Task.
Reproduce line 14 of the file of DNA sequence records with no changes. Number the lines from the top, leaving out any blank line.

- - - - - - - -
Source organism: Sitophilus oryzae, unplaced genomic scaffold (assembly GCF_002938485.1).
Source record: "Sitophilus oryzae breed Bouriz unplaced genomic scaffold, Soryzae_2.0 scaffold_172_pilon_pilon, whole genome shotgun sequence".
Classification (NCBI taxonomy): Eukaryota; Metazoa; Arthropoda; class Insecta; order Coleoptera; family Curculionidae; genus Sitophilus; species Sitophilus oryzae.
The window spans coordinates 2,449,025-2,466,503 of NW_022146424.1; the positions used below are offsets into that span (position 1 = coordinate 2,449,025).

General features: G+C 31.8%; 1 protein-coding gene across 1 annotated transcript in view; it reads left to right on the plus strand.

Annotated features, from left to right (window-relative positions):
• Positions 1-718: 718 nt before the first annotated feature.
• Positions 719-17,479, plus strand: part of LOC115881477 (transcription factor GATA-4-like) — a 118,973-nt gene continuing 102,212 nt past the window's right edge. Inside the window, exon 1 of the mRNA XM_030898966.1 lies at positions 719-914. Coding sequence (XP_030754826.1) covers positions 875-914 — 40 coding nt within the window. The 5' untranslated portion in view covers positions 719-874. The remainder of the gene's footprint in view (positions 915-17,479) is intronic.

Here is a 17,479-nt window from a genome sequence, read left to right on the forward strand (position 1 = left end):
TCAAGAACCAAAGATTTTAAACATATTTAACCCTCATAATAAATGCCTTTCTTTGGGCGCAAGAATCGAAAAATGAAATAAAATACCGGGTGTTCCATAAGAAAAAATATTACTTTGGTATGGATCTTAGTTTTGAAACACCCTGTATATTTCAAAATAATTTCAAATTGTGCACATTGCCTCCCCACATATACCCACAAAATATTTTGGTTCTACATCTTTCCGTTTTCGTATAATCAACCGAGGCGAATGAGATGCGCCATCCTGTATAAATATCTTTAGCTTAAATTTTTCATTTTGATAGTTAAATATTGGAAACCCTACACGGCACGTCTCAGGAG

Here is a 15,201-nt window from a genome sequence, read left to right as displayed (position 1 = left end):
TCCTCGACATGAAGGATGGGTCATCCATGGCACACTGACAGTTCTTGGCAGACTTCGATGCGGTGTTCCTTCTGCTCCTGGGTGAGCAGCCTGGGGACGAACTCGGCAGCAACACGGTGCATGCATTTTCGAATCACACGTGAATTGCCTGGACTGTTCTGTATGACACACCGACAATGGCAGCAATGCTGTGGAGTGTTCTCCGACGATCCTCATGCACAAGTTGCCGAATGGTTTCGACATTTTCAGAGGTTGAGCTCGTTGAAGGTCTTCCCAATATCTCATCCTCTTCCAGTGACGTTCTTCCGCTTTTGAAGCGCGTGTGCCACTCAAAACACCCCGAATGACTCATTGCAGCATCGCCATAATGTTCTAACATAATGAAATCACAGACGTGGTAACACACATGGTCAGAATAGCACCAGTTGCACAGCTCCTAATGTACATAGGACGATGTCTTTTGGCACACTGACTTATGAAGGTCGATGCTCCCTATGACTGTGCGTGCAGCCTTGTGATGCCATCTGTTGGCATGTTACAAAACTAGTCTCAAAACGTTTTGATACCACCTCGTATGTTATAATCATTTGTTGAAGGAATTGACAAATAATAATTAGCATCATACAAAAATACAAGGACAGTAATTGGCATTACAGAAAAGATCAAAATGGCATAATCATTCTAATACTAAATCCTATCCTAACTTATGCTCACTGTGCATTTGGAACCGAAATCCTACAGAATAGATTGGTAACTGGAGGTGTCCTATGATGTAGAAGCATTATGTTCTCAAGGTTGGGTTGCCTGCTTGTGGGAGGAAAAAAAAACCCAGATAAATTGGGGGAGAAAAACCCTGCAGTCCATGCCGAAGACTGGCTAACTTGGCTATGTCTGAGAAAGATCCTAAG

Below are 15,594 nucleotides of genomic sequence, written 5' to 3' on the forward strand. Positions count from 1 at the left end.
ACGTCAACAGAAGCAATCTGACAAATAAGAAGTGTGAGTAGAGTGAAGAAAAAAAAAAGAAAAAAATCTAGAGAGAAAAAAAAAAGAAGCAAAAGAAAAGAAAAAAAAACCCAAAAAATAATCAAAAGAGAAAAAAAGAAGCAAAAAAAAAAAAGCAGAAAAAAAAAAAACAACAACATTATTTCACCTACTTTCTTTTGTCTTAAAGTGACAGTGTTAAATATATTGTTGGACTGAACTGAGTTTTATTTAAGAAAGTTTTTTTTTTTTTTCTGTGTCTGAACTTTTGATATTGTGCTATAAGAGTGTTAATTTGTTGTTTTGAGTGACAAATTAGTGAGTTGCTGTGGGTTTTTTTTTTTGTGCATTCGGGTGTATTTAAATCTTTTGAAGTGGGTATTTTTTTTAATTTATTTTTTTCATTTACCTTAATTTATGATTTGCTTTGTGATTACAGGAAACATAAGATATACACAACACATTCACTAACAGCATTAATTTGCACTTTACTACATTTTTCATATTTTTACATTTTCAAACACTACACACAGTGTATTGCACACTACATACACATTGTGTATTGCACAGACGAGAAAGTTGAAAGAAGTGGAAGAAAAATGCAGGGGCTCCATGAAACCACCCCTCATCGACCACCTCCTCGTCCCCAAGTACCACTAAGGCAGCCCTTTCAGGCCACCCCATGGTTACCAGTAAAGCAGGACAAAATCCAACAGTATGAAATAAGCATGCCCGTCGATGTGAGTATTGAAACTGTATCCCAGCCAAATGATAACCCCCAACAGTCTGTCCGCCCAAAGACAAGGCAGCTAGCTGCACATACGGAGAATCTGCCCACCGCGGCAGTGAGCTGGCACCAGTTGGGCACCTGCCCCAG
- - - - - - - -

ACGTCAACAGAAGCAATCTGACAAATAAGAAGTGTGAGTAGAGTGAAGAAAAAAAAAAGAAAAAAATCTAGAGAGAAAAAAAAAAGAAGCAAAAGAAAAGAAAAAAAAACCCAAAAAATAATCAAAAGAGAAAAAAAGAAGCAAAAAAAAAAAAGCAGAAAAAAAAAAAACAACAACATTATTTCACCTACTTTCTTTTGTCTTAAAGTGACAGTGTTAAATATATTGTTGGACTGAACTGAGTTTTATTTAAGAAAGTTTTTTTTTTTTTTCTGTGTCTGAACTTTTGATATTGTGCTATAAGAGTGTTAATTTGTTGTTTTGAGTGACAAATTAGTGAGTTGCTGTGGGTTTTTTTTTTTGTGCATTCGGGTGTATTTAAATCTTTTGAAGTGGGTATTTTTTTTAATTTATTTTTTTCATTTACCTTAATTTATGATTTGCTTTGTGATTACAGGAAACATAAGATATACACAACACATTCACTAACAGCATTAATTTGCACTTTACTACATTTTTCATATTTTTACATTTTCAAACACTACACACAGTGTATTGCACACTACATACACATTGTGTATTGCACAGACGAGAAAGTTGAAAGAAGTGGAAGAAAAATGCAGGGGCTCCATGAAACCACCCCTCATCGACCACCTCCTCGTCCCCAAGTACCACTAAGGCAGCCCTTTCAGGCCACCCCATGGTTACCAGTAAAGCAGGACAAAATCCAACAGTATGAAATAAGCATGCCCGTCGATGTGAGTATTGAAACTGTATCCCAGCCAAATGATAACCCCCAACAGTCTGTCCGCCCAAAGACAAGGCAGCTAGCTGCACATACGGAGAATCTGCCCACCGCGGCAGTGAGCTGGCACCAGTTGGGCACCTGCCCCAG